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Primary benign vascular tumors and tumorlike lesions of the kidney: a clinicopathologic analysis of 15 cases.

  • Mehta, Vikas
  • Ananthanarayanan, Vijayalakshmi
  • Antic, Tatjana
  • Krausz, Thomas
  • Milner, John
  • Venkataraman, Girish
  • Picken, Maria M
Published Article
Virchows Archiv : an international journal of pathology
Publication Date
Dec 01, 2012
DOI: 10.1007/s00428-012-1333-9
PMID: 23090628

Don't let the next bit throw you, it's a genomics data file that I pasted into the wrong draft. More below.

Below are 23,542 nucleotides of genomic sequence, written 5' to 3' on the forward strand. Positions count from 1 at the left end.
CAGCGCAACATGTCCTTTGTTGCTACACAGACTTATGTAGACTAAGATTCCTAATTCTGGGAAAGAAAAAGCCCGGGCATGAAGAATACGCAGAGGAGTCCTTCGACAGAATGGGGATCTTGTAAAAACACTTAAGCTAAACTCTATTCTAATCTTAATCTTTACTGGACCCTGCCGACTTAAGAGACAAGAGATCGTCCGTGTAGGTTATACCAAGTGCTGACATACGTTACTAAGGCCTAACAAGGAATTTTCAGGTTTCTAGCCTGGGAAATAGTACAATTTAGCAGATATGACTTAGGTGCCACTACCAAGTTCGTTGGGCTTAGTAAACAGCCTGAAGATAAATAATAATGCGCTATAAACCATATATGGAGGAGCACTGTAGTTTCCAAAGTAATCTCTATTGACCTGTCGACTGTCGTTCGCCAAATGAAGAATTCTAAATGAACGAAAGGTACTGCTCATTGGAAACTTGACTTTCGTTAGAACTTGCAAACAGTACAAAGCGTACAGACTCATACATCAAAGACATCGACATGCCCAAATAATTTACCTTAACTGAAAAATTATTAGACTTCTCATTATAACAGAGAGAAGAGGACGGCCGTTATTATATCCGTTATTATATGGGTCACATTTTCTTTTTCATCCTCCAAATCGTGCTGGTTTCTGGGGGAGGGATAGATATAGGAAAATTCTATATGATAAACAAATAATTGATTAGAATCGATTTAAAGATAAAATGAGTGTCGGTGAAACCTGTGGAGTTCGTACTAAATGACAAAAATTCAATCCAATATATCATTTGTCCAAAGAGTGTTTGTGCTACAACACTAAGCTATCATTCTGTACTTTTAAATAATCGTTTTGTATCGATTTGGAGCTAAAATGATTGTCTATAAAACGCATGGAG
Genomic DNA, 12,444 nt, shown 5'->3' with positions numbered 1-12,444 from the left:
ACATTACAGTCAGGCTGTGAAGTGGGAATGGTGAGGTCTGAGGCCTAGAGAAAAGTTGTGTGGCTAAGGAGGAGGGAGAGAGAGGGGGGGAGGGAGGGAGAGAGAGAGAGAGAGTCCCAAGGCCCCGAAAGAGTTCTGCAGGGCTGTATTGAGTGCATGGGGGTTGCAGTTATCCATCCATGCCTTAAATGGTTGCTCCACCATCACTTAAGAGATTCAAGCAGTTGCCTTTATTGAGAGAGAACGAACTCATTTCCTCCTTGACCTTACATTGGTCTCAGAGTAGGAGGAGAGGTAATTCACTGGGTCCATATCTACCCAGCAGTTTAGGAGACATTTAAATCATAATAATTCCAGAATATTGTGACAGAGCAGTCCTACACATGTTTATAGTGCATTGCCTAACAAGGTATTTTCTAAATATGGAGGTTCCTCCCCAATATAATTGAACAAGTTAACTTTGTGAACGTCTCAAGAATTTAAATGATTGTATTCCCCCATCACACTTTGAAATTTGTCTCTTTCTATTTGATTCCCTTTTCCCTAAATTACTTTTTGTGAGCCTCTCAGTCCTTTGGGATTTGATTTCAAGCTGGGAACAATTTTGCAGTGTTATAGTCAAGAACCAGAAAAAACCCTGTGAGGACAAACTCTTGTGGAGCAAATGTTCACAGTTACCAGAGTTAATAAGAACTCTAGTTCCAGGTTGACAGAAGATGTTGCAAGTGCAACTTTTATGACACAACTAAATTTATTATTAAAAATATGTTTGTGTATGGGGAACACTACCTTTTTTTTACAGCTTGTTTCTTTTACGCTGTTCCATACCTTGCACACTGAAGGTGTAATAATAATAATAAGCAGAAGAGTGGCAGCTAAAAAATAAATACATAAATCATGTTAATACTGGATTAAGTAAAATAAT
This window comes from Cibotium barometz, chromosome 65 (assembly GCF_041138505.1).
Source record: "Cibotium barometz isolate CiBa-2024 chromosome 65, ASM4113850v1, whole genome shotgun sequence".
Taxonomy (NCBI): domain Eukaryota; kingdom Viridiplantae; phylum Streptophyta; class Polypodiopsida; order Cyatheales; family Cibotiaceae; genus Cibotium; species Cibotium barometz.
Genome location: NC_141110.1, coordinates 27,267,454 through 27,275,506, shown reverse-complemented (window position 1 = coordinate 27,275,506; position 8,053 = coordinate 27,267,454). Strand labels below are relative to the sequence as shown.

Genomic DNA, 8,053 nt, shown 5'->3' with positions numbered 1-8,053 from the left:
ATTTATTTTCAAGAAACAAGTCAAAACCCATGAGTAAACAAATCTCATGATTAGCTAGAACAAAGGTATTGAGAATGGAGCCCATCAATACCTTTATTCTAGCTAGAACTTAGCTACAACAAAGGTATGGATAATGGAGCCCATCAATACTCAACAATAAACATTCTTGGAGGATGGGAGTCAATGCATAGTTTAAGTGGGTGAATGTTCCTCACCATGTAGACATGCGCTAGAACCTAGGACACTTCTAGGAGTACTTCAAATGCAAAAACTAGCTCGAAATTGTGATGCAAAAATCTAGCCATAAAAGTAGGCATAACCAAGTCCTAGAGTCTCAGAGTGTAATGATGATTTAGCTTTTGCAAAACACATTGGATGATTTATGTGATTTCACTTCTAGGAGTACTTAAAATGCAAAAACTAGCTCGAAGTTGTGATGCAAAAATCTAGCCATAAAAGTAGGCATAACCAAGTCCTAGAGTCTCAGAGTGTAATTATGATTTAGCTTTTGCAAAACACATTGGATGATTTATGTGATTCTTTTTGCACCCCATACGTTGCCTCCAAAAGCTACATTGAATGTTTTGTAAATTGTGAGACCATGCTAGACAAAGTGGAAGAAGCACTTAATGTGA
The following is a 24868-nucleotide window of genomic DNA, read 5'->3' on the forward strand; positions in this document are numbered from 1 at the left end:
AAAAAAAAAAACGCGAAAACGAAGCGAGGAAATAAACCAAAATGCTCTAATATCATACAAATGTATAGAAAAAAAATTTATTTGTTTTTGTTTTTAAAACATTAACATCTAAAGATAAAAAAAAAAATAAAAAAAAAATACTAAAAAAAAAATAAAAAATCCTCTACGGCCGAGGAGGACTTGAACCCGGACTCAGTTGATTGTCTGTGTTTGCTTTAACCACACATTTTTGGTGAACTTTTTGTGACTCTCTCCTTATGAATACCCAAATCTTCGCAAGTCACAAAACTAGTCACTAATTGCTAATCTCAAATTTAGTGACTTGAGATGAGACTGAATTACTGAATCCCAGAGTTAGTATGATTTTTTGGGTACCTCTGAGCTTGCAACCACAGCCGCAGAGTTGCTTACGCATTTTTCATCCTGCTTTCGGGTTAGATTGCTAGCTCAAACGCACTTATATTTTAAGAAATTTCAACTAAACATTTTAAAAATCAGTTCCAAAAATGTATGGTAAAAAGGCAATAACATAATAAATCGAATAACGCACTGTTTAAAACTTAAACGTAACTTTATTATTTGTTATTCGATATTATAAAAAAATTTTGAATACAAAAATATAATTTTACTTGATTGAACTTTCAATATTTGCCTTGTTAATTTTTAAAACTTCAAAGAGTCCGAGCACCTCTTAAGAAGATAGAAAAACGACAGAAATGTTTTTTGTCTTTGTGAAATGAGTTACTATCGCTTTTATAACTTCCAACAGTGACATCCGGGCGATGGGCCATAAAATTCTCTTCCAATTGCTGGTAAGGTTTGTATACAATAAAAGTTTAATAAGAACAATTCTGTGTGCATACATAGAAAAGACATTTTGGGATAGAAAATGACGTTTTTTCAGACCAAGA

Primary benign vascular lesions of the kidney are uncommonly encountered in routine surgical pathology practice. They can, however, mimic malignancy or be an incidental finding adjacent to a malignancy. Fifteen specimens harboring 16 primary benign renal lymphatic/vascular lesions were identified from our files from 1999 to 2011 and subjected to a detailed pathologic evaluation and clinicopathologic correlation. Clinical and demographic data were available for all the 15 cases. There were ten males and five female patients with age range of 33-74 years (mean 54 years). Lesions ranged from 0.5 cm to 40 cm (average, 6.6 cm). There were six arteriovenous malformations (AVMs), four hemangiomas, three anastomosing hemangiomas, two lymphangiomas, and one solid intravascular papillary endothelial hyperplasia (IPEH). Five AVMs were located in the kidney parenchyma and one in the pelviureteric system. Additional associated lesions ranged from renal stones to renal cell carcinoma in two cases (one lymphangioma and one AVM). One AVM was associated with a capillary hemangioma in the vicinity, and another with a history of renal cell carcinoma in the contralateral kidney. Capillary hemangiomas and lymphangiomas were noninfiltrative and lacked cytological atypia and mitotic activity. Except for a renal pelvic AVM, all other renal AVMs radiologically mimicked malignancy. The patients had undergone partial or radical nephrectomies except for the renal pelvic AVM which was laparoscopically excised. To the best of our knowledge, none of the cases had any syndromic/systemic associations. Benign vascular lesions of the kidney are rarely seen in routine surgical pathology practice, partly because a vast majority of them are medically treated by embolization. However, lesions mimicking renal malignancy are subjected to surgery. They may exist as isolated lesions or coexist with malignant lesions either in the ipsilateral or the contralateral kidney.

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